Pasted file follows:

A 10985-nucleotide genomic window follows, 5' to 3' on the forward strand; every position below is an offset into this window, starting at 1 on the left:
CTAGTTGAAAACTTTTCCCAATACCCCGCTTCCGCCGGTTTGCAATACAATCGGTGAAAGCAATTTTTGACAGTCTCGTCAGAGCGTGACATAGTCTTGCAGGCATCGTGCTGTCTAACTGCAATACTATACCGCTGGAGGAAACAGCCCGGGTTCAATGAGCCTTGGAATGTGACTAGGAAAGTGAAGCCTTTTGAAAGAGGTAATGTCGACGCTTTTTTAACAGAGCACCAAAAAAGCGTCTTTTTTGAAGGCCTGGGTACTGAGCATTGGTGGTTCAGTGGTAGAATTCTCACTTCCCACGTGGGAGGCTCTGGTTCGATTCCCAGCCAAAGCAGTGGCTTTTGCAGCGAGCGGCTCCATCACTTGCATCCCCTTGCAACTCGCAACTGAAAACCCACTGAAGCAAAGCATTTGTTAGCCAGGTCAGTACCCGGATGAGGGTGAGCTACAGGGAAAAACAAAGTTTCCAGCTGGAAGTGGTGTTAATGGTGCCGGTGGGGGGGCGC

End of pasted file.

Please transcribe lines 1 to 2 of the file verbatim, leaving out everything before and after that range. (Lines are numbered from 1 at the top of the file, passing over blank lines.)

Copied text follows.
A 10985-nucleotide genomic window follows, 5' to 3' on the forward strand; every position below is an offset into this window, starting at 1 on the left:
CTAGTTGAAAACTTTTCCCAATACCCCGCTTCCGCCGGTTTGCAATACAATCGGTGAAAGCAATTTTTGACAGTCTCGTCAGAGCGTGACATAGTCTTGCAGGCATCGTGCTGTCTAACTGCAATACTATACCGCTGGAGGAAACAGCCCGGGTTCAATGAGCCTTGGAATGTGACTAGGAAAGTGAAGCCTTTTGAAAGAGGTAATGTCGACGCTTTTTTAACAGAGCACCAAAAAAGCGTCTTTTTTGAAGGCCTGGGTACTGAGCATTGGTGGTTCAGTGGTAGAATTCTCACTTCCCACGTGGGAGGCTCTGGTTCGATTCCCAGCCAAAGCAGTGGCTTTTGCAGCGAGCGGCTCCATCACTTGCATCCCCTTGCAACTCGCAACTGAAAACCCACTGAAGCAAAGCATTTGTTAGCCAGGTCAGTACCCGGATGAGGGTGAGCTACAGGGAAAAACAAAGTTTCCAGCTGGAAGTGGTGTTAATGGTGCCGGTGGGGGGGCGC